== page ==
Thirty-eight Shakespeare plays in a year, that was the aim, and the project is completed by The Two Noble Kinsmen as performed at the Globe Theatre in a 2018 production helmed by Barrie Rutter.
The Malory Towers company deserves great plaudits for putting their all into such a high-intensity show; it’s a charming piece but one that undoubtedly feels like minor-key Rice.
An innovative take on the lesser-known Arthur Miller play The American Clock, bringing the Vaudeville elements to the fore – as startlingly relevant as it ever has been.
Giles Terera (Hamilton) will be joining the cast of Arthur Miller’s The American Clock at the Old Vic, directed by Rachel Chavkin, to play Robertson/Moe 3.
The Old Vic has announced initial casting for Arthur Miller’s The American Clock at The Old Vic, directed by Rachel Chavkin (Natasha, Pierre & the Great Comet of 1812, Hadestown) with music by Justin Ellington from 4 February to 30 March 2019 (press night is 13 February). The cast includes: Amber Aga, Paul Bentall, Greg Bernstein, Clare Burt, Flora Dawson, Abhin …
Now, on the main stage at the Royal Court Theatre, Rory Mullarkey’s leftfield fantasy, Pity, offers a surreal state-of-the-world account of our society, and of its discombobulations.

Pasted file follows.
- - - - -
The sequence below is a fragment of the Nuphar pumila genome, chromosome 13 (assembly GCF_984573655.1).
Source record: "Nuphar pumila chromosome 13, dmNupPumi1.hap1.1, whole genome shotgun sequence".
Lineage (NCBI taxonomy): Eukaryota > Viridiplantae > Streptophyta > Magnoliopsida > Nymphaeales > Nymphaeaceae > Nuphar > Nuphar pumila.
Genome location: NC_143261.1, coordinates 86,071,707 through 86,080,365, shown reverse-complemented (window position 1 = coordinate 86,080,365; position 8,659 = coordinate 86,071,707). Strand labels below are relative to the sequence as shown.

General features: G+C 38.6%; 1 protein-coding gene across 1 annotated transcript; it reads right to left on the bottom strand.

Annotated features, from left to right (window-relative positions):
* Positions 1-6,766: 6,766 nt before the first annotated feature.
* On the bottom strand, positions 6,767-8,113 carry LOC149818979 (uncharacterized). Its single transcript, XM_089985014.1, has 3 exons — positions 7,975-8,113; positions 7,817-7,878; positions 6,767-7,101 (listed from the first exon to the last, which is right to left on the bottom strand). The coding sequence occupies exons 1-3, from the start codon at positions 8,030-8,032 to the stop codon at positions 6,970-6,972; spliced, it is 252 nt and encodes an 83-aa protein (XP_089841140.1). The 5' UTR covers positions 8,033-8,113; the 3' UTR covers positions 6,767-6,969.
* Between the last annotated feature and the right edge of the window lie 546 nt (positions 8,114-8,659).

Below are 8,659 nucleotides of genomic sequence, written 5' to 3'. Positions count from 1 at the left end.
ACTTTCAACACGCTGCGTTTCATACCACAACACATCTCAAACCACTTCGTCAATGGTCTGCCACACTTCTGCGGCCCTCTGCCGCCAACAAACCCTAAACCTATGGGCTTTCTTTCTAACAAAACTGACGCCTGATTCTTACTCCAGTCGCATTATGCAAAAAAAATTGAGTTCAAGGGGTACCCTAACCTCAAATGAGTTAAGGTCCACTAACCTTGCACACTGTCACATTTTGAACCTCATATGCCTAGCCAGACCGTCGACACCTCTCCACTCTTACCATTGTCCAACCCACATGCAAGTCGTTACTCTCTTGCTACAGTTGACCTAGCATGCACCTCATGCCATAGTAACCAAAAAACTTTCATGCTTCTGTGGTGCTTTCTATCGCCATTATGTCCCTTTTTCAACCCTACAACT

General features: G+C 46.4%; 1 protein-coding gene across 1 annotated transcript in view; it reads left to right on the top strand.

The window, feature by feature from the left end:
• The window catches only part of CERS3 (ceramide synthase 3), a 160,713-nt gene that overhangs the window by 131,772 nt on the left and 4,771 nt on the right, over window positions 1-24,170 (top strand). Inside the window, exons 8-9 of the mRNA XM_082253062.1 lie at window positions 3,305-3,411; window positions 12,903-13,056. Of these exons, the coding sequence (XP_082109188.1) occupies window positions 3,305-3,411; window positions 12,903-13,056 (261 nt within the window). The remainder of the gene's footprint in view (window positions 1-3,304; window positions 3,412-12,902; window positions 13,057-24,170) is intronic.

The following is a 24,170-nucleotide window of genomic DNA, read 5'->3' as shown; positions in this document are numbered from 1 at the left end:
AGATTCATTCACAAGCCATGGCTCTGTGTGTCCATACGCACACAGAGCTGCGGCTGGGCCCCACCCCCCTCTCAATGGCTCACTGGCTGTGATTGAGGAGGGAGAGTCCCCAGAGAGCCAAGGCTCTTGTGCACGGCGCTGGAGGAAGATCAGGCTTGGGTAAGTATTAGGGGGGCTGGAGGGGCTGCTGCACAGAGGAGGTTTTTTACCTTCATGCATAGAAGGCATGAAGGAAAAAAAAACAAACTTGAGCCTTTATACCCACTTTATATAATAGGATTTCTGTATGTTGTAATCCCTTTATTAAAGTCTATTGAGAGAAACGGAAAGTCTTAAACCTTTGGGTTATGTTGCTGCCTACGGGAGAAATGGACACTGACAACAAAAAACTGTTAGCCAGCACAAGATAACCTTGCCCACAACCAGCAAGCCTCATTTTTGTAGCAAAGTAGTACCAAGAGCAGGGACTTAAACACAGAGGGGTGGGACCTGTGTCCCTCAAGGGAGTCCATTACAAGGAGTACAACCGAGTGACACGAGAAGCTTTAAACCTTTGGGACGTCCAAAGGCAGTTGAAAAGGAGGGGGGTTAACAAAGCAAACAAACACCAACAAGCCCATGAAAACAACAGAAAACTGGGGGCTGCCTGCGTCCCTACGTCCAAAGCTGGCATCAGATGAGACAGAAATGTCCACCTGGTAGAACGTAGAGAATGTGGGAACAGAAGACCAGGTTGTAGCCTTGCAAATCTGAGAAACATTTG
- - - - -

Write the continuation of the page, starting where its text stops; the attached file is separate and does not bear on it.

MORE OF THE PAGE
As strong as the cast is (Abraham Popoola and Siobhán McSweeney stand out), the hyperactive knowing style in which they deliver Pity also grates.
The Two Noble Kinsmen is a fun-filled boisterous romp that’s worth sticking with. It might not make much sense but there are some outstanding performances and flashes of Barrie Rutter’s famously fresh, unstuffy, unorthodox direction.
Barrie Rutter and the Globe are made for each other. Fresh out of his storming leadership with Northern Broadsides, he returns here under the new regime, this time as director of a pretty ridiculous Shakespeare collaboration with John Fletcher, loosely based on Chaucer.
A welcome performance of a lesser-known play, providing as much entertainment as food for thought – the music and dance are real highlights.
Olivier Award winner for musical Kinky Boots, Matt Henry will make his Shakespeare’s Globe debut in Barrie Rutter’s The Two Noble Kinsmen, by John Fletcher and William Shakespeare, opening in The Globe on 25 May (press night is 30 May).
A musical about cancer? As unlikely as it might seem, A Pacifist’s Guide To The War On Cancer isn’t even the first one that I’ve seen. That dubious honour goes to Happy Ending, one of the most misjudged shows I saw last year, but fortunately this Complicite and National Theatre co-production in association with HOME Manchester rejoices in a much stronger pedigree.